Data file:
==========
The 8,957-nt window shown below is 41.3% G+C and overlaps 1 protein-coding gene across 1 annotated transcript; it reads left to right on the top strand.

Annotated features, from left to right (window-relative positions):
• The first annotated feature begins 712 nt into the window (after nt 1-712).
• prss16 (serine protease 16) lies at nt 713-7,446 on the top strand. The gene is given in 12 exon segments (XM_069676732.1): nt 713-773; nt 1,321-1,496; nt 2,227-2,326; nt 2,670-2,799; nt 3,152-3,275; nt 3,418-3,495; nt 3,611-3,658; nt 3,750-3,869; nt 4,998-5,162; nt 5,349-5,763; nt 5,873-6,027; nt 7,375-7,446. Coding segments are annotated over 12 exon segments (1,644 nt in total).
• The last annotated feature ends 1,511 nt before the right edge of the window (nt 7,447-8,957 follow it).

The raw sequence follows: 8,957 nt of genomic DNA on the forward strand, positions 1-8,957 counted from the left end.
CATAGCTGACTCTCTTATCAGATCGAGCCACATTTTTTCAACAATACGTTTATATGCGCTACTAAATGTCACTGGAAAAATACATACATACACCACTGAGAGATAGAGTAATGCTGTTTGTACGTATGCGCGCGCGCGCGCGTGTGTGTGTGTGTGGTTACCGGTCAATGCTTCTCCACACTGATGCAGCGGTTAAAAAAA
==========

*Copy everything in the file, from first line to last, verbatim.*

The 8,957-nt window shown below is 41.3% G+C and overlaps 1 protein-coding gene across 1 annotated transcript; it reads left to right on the top strand.

Annotated features, from left to right (window-relative positions):
• The first annotated feature begins 712 nt into the window (after nt 1-712).
• prss16 (serine protease 16) lies at nt 713-7,446 on the top strand. The gene is given in 12 exon segments (XM_069676732.1): nt 713-773; nt 1,321-1,496; nt 2,227-2,326; nt 2,670-2,799; nt 3,152-3,275; nt 3,418-3,495; nt 3,611-3,658; nt 3,750-3,869; nt 4,998-5,162; nt 5,349-5,763; nt 5,873-6,027; nt 7,375-7,446. Coding segments are annotated over 12 exon segments (1,644 nt in total).
• The last annotated feature ends 1,511 nt before the right edge of the window (nt 7,447-8,957 follow it).

The raw sequence follows: 8,957 nt of genomic DNA on the forward strand, positions 1-8,957 counted from the left end.
CATAGCTGACTCTCTTATCAGATCGAGCCACATTTTTTCAACAATACGTTTATATGCGCTACTAAATGTCACTGGAAAAATACATACATACACCACTGAGAGATAGAGTAATGCTGTTTGTACGTATGCGCGCGCGCGCGCGTGTGTGTGTGTGTGGTTACCGGTCAATGCTTCTCCACACTGATGCAGCGGTTAAAAAAA